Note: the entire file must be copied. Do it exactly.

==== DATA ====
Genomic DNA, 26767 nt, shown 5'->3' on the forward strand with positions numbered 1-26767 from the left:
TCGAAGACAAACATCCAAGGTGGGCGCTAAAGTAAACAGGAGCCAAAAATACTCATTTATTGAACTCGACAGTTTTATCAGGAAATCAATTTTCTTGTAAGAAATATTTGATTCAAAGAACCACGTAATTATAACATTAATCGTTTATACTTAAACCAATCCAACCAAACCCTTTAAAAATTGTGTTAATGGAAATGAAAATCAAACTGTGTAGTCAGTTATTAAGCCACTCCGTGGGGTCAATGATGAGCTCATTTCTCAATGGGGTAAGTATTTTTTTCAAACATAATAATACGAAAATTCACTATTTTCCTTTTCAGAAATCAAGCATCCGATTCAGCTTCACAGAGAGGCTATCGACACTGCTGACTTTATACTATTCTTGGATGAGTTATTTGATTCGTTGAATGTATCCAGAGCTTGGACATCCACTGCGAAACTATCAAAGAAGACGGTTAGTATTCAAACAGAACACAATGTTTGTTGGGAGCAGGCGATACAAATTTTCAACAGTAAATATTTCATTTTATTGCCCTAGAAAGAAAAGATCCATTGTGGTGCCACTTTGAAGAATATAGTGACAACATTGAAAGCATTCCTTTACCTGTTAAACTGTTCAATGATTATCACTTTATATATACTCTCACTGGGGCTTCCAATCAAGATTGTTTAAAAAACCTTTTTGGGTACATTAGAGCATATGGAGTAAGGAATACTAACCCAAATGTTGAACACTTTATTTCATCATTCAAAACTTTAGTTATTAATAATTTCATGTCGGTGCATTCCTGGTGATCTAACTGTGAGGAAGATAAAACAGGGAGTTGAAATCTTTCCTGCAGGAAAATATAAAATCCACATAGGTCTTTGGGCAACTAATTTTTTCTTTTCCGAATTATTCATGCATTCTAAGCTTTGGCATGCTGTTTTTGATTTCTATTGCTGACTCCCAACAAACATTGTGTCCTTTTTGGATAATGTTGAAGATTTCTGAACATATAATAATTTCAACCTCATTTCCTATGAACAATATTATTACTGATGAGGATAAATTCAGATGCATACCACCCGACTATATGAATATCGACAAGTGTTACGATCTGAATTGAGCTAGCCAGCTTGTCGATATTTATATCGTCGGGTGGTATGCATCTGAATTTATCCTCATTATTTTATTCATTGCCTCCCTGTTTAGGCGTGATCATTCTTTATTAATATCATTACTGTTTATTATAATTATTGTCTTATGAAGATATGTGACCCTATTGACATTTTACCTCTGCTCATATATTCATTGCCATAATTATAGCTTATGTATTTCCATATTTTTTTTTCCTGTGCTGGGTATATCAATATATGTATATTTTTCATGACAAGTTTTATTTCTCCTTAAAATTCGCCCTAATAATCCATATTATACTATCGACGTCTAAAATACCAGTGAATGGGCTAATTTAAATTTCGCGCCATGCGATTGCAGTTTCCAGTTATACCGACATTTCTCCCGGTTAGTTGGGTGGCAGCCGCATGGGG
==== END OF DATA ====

Genomic DNA, 26767 nt, shown 5'->3' on the forward strand with positions numbered 1-26767 from the left:
TCGAAGACAAACATCCAAGGTGGGCGCTAAAGTAAACAGGAGCCAAAAATACTCATTTATTGAACTCGACAGTTTTATCAGGAAATCAATTTTCTTGTAAGAAATATTTGATTCAAAGAACCACGTAATTATAACATTAATCGTTTATACTTAAACCAATCCAACCAAACCCTTTAAAAATTGTGTTAATGGAAATGAAAATCAAACTGTGTAGTCAGTTATTAAGCCACTCCGTGGGGTCAATGATGAGCTCATTTCTCAATGGGGTAAGTATTTTTTTCAAACATAATAATACGAAAATTCACTATTTTCCTTTTCAGAAATCAAGCATCCGATTCAGCTTCACAGAGAGGCTATCGACACTGCTGACTTTATACTATTCTTGGATGAGTTATTTGATTCGTTGAATGTATCCAGAGCTTGGACATCCACTGCGAAACTATCAAAGAAGACGGTTAGTATTCAAACAGAACACAATGTTTGTTGGGAGCAGGCGATACAAATTTTCAACAGTAAATATTTCATTTTATTGCCCTAGAAAGAAAAGATCCATTGTGGTGCCACTTTGAAGAATATAGTGACAACATTGAAAGCATTCCTTTACCTGTTAAACTGTTCAATGATTATCACTTTATATATACTCTCACTGGGGCTTCCAATCAAGATTGTTTAAAAAACCTTTTTGGGTACATTAGAGCATATGGAGTAAGGAATACTAACCCAAATGTTGAACACTTTATTTCATCATTCAAAACTTTAGTTATTAATAATTTCATGTCGGTGCATTCCTGGTGATCTAACTGTGAGGAAGATAAAACAGGGAGTTGAAATCTTTCCTGCAGGAAAATATAAAATCCACATAGGTCTTTGGGCAACTAATTTTTTCTTTTCCGAATTATTCATGCATTCTAAGCTTTGGCATGCTGTTTTTGATTTCTATTGCTGACTCCCAACAAACATTGTGTCCTTTTTGGATAATGTTGAAGATTTCTGAACATATAATAATTTCAACCTCATTTCCTATGAACAATATTATTACTGATGAGGATAAATTCAGATGCATACCACCCGACTATATGAATATCGACAAGTGTTACGATCTGAATTGAGCTAGCCAGCTTGTCGATATTTATATCGTCGGGTGGTATGCATCTGAATTTATCCTCATTATTTTATTCATTGCCTCCCTGTTTAGGCGTGATCATTCTTTATTAATATCATTACTGTTTATTATAATTATTGTCTTATGAAGATATGTGACCCTATTGACATTTTACCTCTGCTCATATATTCATTGCCATAATTATAGCTTATGTATTTCCATATTTTTTTTTCCTGTGCTGGGTATATCAATATATGTATATTTTTCATGACAAGTTTTATTTCTCCTTAAAATTCGCCCTAATAATCCATATTATACTATCGACGTCTAAAATACCAGTGAATGGGCTAATTTAAATTTCGCGCCATGCGATTGCAGTTTCCAGTTATACCGACATTTCTCCCGGTTAGTTGGGTGGCAGCCGCATGGGG